Wrong, Actually, this is from the lead actor Ratray's interview (on the disc). The film was produced by get this three Harvard graduates, who wanted to make a drugs-ploitation flick and that's what they made. Ratray says that a month or two later he was called back to do additional footage, basically he said it was a lot of rolling around with naked women. The reason was that the Supreme Court declared New York State's censorship laws unconstitutional. So the producers thought they could make more money with a drug and sexploitation flick. Ratray's states that when he went to do the additional scenes he noticed that the director  David E. Durston wasn't present. That's when he discovered that the producers took the film away from Durston.

Oh, come on. Nudity in flicks had been around at least since Mr. Teas and what was bad for NYS could have been good for California, they could have made a double version. BTW Flesh and Lace was made the same year. And the whole drug affair takes about 10 minutes of the whole affair.


Quote
This was about LSD, and what was unique is there wasn't any Motion Picture Production Code to make sure that the lead actor Ratray got dead or went crazy, or what ever moralistic comeuppance the powers that be demanded, i.e. like the end of Easy Rider, god forbid they show no consequences.
So much about LSD that they didn't even think to put it in the title. I guess they didn't even know what LSD was. In fact, as you said, the director took some only prior to start shooting.

« Last Edit: March 07, 2017, 02:55:44 PM by cigar joe » Logged

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« Reply #7 on: March 07, 2017, 02:56:41 PM »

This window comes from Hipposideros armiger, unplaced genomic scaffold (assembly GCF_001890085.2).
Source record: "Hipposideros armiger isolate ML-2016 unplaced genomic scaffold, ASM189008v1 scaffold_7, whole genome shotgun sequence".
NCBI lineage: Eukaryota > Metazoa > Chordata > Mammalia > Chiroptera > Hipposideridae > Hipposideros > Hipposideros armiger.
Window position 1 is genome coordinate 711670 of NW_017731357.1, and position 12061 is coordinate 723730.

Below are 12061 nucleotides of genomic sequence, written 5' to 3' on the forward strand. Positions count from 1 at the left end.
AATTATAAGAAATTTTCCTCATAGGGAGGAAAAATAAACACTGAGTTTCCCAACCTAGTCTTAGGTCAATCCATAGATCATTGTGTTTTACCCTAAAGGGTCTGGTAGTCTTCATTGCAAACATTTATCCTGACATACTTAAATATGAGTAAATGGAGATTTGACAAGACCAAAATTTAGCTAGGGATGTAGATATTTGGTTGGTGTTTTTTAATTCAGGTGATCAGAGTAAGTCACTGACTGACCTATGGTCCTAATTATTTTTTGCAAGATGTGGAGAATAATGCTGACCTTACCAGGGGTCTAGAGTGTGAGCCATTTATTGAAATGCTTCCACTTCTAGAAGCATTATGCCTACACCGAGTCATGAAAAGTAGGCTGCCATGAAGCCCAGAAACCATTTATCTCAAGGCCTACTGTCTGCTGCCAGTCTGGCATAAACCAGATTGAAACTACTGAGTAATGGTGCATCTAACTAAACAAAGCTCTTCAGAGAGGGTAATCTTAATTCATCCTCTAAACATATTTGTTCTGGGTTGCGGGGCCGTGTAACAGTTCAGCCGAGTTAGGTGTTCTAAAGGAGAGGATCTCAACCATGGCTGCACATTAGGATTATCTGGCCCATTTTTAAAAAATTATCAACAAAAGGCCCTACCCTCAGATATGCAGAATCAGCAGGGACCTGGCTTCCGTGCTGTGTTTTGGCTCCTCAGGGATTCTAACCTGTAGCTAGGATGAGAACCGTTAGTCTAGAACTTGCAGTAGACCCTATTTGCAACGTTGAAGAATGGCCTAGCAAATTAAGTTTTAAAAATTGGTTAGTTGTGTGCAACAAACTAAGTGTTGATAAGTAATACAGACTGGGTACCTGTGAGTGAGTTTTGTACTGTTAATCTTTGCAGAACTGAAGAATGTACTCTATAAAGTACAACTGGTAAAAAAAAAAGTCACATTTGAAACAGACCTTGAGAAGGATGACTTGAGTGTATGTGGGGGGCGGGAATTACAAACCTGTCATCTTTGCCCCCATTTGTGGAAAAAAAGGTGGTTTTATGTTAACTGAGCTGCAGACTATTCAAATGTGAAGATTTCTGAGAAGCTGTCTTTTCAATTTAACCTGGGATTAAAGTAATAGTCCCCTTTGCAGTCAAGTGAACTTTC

What the fuck do you want a documentary about LSD, forgedaboudit.

It is what it is an underground film, just because you don't like it doesn't mean anybody else won't. Like I said they changed it post wrap with new footage, the actress that played Lisa was a broadway actress who changed her name and was concerned about her career. Buy the disc and listen to the interviews yourself, as I said it's not a masterpiece but it's a fun watch with some good ideas. Worth checking out.

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« Reply #8 on: March 07, 2017, 06:28:36 PM »

What the fuck do you want a documentary about LSD, forgedaboudit.

No, I'd expect a movie about it. This isn't. The drug part is limited, that's why I don't think drug was the main ingredient of the project. But I'll admit that those who made the movie were so inept they may not have thought of sex as the main reason to make it.

Quote
It is what it is an underground film,

It isn't. At least not in the line of a Warhol, or Brakhage or whoever was doing movies at that time not distributed in the commercial (or half-commercial) line like this was.

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« Reply #9 on: March 07, 2017, 07:23:38 PM »

No, I'd expect a movie about it. This isn't.

Horse Shit,  Azn

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« Reply #10 on: March 07, 2017, 10:09:07 PM »

Horse Shit,  Azn

Amen.